Further Recruitment Update

You are probably aware of the current press coverage around recruitment across the Higher Education sector for the new entry in 2012. We have of course all been aware of the very significant funding changes taking place for entry this year, with the introduction of higher fees and I wanted to reassure colleagues about the current position here at Bradford.

I also want to reflect on what the implications of the current position are in terms of our longer term strategy. I will be arranging a series of meetings in Schools and Corporate Services in the next two to three weeks where I can talk to you more directly about our position and you can have the opportunity to raise any issues and questions you have directly with me.

As I indicated to you in my last message, we will be welcoming fewer students to the University this year than in previous years. We are likely to be below our Student Contract Number (the number set by our funding council, HEFCE, for Home/EU undergraduates) but we will not know the precise figure until enrolment is complete. At present we look to have recruited 1900 students on a target figure of 2106. However I would stress that figure continues to change.

We did over recruit last year and incurred a significant penalty so we have been anxious not to do that this year. Our recruitment of overseas students at both undergraduate and postgraduate level has also been challenging, especially in the light of U.K. Border Agency issues, but we are continuing to work hard to maintain our traditionally strong international recruitment levels. I would again wish to thank all of our staff who have been working so hard over the last month dealing with applications and acceptances. That hard work is greatly appreciated in what has been a very different and sometimes challenging clearing period.

There will inevitably be financial consequences. When we have a clearer picture  we will be looking at how we ensure the continued financial and academic  health of the University. That is important for all of us wherever we work and whatever our role. We want to maintain employment and morale and do all we can, as we have done up to now, to avoid compulsory redundancies within the University. Everyone has a stake in seeking to maintain employment and I remain grateful to staff for the work they have done to continue to strengthen where we are.

Let me be clear that I am not gloomy about where we are and what we can learn from the 2012 entry. We knew there were significant challenges from the fee regime and we were confident that the strengths we had to offer – especially excellent employability for our students and a staff fully engaged in research and professional activity – would justify our fee levels. We have continued to attract very good students to our courses. Students achieving AAB grades have continued to choose Bradford, our overall UCAS tariff for students entering this year has continued to rise, and our undergraduate recruitment has not in any way ‘collapsed’ as some of the gloomier prognoses of last year might have suggested.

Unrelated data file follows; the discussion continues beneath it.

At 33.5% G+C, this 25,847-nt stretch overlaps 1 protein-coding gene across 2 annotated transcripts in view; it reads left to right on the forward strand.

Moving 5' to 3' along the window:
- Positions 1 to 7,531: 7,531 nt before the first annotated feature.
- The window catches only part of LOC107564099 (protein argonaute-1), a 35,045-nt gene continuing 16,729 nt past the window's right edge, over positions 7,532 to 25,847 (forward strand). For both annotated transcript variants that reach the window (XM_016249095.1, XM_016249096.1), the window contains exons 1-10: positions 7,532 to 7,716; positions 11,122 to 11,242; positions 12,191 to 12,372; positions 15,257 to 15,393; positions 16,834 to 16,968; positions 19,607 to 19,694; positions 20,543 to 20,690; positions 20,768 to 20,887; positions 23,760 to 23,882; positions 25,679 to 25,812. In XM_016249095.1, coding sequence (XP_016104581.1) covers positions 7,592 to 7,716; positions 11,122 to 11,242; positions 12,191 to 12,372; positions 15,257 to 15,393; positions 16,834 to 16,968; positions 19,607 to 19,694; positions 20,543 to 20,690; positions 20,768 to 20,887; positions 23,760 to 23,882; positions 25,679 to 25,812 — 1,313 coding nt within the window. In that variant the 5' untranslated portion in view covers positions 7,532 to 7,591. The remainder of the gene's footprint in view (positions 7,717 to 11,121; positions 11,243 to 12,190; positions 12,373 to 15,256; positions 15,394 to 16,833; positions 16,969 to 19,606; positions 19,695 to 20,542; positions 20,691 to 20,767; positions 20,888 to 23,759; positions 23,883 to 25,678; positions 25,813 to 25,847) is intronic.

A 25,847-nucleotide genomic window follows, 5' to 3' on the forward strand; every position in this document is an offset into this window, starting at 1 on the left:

Within the context of the sector, and given the magnitude of the changes for 2012 we should be confident and pleased that our undergraduate recruitment is as strong as it is. As we argued in our discussions in the course of our fee-setting, the key to our future success is not whether or not we meet what is in essence an external ‘target’ for our contract numbers. It is our ability to attract enough good students in an open market. To achieve this we must articulate how they will benefit from their investment in the future. Our focus on Making Knowledge Work remains absolutely critical and the key elements of that, which I presented in an earlier update, remain the key to our continued success. Our efforts need to continue to focus on the difference that a Bradford degree makes to individuals and communities.

I look forward to talking about these challenges and opportunities with you in the next few weeks. Thank you for all your efforts to ensure our continued sustainability in the future. For me all of the speculation, reflection and discussion about ‘what will happen in 2012’ is at least close to being answered. The University is in good shape and has continued to attract good students. Our focus on employability and on our research activity has resonated with those students. Of course there remain both short and medium-term challenges in how and what we deliver, and how we ensure our sustainability. Nevertheless I would urge you to remain confident and positive as we move into the new environment for higher education.